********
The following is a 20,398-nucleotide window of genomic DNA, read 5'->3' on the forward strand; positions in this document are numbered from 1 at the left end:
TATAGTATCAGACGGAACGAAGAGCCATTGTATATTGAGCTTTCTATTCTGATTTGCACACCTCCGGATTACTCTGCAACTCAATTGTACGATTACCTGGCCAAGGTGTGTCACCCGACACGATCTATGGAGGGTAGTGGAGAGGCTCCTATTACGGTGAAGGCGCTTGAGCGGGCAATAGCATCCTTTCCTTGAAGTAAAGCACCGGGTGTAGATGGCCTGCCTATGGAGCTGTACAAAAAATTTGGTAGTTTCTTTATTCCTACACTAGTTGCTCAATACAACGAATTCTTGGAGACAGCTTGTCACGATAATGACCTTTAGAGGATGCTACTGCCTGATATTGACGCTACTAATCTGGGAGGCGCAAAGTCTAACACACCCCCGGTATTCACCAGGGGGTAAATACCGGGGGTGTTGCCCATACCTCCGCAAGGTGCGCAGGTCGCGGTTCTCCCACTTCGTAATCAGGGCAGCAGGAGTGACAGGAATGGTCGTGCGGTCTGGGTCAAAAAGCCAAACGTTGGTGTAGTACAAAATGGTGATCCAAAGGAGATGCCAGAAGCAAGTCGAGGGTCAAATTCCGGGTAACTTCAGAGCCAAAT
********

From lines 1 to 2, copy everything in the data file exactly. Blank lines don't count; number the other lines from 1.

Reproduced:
The following is a 20,398-nucleotide window of genomic DNA, read 5'->3' on the forward strand; positions in this document are numbered from 1 at the left end:
TATAGTATCAGACGGAACGAAGAGCCATTGTATATTGAGCTTTCTATTCTGATTTGCACACCTCCGGATTACTCTGCAACTCAATTGTACGATTACCTGGCCAAGGTGTGTCACCCGACACGATCTATGGAGGGTAGTGGAGAGGCTCCTATTACGGTGAAGGCGCTTGAGCGGGCAATAGCATCCTTTCCTTGAAGTAAAGCACCGGGTGTAGATGGCCTGCCTATGGAGCTGTACAAAAAATTTGGTAGTTTCTTTATTCCTACACTAGTTGCTCAATACAACGAATTCTTGGAGACAGCTTGTCACGATAATGACCTTTAGAGGATGCTACTGCCTGATATTGACGCTACTAATCTGGGAGGCGCAAAGTCTAACACACCCCCGGTATTCACCAGGGGGTAAATACCGGGGGTGTTGCCCATACCTCCGCAAGGTGCGCAGGTCGCGGTTCTCCCACTTCGTAATCAGGGCAGCAGGAGTGACAGGAATGGTCGTGCGGTCTGGGTCAAAAAGCCAAACGTTGGTGTAGTACAAAATGGTGATCCAAAGGAGATGCCAGAAGCAAGTCGAGGGTCAAATTCCGGGTAACTTCAGAGCCAAAT